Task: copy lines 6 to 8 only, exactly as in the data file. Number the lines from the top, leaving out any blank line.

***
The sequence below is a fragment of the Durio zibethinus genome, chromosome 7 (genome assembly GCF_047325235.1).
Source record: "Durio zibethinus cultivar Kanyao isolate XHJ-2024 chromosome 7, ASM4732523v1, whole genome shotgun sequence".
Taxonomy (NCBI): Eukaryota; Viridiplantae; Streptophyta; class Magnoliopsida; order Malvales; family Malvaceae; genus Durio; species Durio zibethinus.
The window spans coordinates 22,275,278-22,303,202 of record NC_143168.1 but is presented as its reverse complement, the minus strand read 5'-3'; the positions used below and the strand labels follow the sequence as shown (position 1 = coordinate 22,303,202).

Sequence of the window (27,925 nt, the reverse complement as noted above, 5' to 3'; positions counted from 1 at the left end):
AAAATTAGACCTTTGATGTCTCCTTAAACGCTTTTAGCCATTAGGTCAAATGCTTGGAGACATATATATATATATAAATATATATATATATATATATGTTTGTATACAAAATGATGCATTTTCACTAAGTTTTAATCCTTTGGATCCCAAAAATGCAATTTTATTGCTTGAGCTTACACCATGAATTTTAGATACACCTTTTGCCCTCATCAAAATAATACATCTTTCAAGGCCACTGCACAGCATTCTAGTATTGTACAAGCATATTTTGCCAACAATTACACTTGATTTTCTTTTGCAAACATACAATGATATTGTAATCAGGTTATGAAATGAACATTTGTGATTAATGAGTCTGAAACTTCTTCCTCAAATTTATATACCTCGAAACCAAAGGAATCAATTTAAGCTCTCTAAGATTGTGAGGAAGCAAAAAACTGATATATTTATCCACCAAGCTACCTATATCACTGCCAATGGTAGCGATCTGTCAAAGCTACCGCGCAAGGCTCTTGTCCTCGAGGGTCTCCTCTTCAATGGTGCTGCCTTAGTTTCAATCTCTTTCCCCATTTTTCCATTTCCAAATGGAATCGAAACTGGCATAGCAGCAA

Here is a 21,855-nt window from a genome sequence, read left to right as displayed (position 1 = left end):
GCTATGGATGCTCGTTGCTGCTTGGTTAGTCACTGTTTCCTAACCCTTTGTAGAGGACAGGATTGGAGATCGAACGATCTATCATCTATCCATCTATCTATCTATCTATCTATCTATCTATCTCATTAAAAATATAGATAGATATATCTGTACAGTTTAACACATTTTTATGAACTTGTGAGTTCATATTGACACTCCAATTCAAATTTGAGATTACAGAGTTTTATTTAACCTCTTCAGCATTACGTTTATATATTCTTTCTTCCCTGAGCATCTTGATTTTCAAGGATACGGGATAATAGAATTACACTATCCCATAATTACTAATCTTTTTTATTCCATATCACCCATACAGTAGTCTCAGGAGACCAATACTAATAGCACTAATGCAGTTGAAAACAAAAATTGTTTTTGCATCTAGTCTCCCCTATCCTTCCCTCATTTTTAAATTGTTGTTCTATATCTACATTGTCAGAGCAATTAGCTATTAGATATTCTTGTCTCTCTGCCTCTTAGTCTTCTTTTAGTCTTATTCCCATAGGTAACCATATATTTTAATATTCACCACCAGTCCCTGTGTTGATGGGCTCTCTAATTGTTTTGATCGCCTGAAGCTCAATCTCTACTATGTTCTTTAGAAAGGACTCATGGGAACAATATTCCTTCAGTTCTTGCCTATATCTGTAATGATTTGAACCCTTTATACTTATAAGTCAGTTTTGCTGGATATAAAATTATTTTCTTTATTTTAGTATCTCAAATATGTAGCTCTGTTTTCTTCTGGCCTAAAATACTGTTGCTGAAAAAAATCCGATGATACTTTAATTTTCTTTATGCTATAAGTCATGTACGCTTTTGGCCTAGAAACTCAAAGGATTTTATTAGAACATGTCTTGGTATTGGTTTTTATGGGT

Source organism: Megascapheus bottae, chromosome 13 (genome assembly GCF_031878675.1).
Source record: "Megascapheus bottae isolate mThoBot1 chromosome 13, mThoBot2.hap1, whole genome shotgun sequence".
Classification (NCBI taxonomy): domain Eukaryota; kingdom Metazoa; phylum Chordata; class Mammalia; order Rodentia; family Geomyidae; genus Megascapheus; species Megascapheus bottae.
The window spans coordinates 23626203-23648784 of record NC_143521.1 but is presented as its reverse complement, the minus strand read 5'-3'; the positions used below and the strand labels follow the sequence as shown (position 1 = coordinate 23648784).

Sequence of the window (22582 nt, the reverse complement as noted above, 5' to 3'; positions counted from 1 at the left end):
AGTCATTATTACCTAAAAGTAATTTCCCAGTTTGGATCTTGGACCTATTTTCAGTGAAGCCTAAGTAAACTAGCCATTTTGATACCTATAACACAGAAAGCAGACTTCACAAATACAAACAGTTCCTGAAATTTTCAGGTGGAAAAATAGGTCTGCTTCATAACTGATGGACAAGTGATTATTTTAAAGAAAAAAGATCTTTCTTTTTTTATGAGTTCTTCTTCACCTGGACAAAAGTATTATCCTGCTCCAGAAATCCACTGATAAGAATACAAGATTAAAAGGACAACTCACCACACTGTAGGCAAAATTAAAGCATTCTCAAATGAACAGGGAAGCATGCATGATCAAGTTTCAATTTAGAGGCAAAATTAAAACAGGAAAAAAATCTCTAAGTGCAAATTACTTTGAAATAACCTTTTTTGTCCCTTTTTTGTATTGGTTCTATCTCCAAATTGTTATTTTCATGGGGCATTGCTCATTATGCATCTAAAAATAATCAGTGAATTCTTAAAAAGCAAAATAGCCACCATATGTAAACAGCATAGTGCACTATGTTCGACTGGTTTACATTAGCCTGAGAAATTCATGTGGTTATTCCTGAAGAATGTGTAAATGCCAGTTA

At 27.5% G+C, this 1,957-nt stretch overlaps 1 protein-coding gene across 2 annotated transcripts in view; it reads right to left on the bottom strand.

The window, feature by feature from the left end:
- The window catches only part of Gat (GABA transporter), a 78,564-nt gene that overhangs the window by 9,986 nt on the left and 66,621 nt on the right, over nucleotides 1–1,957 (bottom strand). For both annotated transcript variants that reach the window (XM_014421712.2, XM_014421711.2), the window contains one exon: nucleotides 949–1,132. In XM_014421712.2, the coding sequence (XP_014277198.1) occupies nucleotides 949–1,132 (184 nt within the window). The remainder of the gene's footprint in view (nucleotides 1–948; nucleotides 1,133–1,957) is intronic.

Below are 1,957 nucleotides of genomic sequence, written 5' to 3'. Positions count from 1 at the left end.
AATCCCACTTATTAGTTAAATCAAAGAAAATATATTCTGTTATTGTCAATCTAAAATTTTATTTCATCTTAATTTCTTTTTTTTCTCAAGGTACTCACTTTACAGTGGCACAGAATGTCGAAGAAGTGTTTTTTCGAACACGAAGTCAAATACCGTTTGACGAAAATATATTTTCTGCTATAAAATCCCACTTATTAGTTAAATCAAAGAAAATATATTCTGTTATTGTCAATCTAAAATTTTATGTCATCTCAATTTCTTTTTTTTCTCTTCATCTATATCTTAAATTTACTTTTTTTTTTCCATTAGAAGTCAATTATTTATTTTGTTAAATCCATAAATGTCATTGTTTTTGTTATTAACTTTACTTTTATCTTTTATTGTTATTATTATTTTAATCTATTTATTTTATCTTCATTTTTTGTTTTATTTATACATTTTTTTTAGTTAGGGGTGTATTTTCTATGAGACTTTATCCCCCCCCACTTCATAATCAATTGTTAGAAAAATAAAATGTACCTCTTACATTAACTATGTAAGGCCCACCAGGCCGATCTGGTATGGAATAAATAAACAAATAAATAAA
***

AAAATTAGACCTTTGATGTCTCCTTAAACGCTTTTAGCCATTAGGTCAAATGCTTGGAGACATATATATATATATAAATATATATATATATATATATGTTTGTATACAAAATGATGCATTTTCACTAAGTTTTAATCCTTTGGATCCCAAAAATGCAATTTTATTGCTTGAGCTTACACCATGAATTTTAGATACACCTTTTGCCCTCATCAAAATAATACATCTTTCAAGGCCACTGCACAGCATTCTAGTATTGTACAAGCATATTTTGCCAACAATTACACTTGATTTTCTTTTGCAAACATACAATGATATTGTAATCAGGTTATGAAATGAACATTTGTGATTAATGAGTCTGAAACTTCTTCCTCAAATTTATATACCTCGAAACCAAAGGAATCAATTTAAGCTCTCTAAGATTGTGAGGAAGCAAAAAACTGATATATTTATCCACCAAGCTACCTATATCACTGCCAATGGTAGCGATCTGTCAAAGCTACCGCGCAAGGCTCTTGTCCTCGAGGGTCTCCTCTTCAATGGTGCTGCCTTAGTTTCAATCTCTTTCCCCATTTTTCCATTTCCAAATGGAATCGAAACTGGCATAGCAGCAA

Here is a 21,855-nt window from a genome sequence, read left to right as displayed (position 1 = left end):
GCTATGGATGCTCGTTGCTGCTTGGTTAGTCACTGTTTCCTAACCCTTTGTAGAGGACAGGATTGGAGATCGAACGATCTATCATCTATCCATCTATCTATCTATCTATCTATCTATCTATCTCATTAAAAATATAGATAGATATATCTGTACAGTTTAACACATTTTTATGAACTTGTGAGTTCATATTGACACTCCAATTCAAATTTGAGATTACAGAGTTTTATTTAACCTCTTCAGCATTACGTTTATATATTCTTTCTTCCCTGAGCATCTTGATTTTCAAGGATACGGGATAATAGAATTACACTATCCCATAATTACTAATCTTTTTTATTCCATATCACCCATACAGTAGTCTCAGGAGACCAATACTAATAGCACTAATGCAGTTGAAAACAAAAATTGTTTTTGCATCTAGTCTCCCCTATCCTTCCCTCATTTTTAAATTGTTGTTCTATATCTACATTGTCAGAGCAATTAGCTATTAGATATTCTTGTCTCTCTGCCTCTTAGTCTTCTTTTAGTCTTATTCCCATAGGTAACCATATATTTTAATATTCACCACCAGTCCCTGTGTTGATGGGCTCTCTAATTGTTTTGATCGCCTGAAGCTCAATCTCTACTATGTTCTTTAGAAAGGACTCATGGGAACAATATTCCTTCAGTTCTTGCCTATATCTGTAATGATTTGAACCCTTTATACTTATAAGTCAGTTTTGCTGGATATAAAATTATTTTCTTTATTTTAGTATCTCAAATATGTAGCTCTGTTTTCTTCTGGCCTAAAATACTGTTGCTGAAAAAAATCCGATGATACTTTAATTTTCTTTATGCTATAAGTCATGTACGCTTTTGGCCTAGAAACTCAAAGGATTTTATTAGAACATGTCTTGGTATTGGTTTTTATGGGT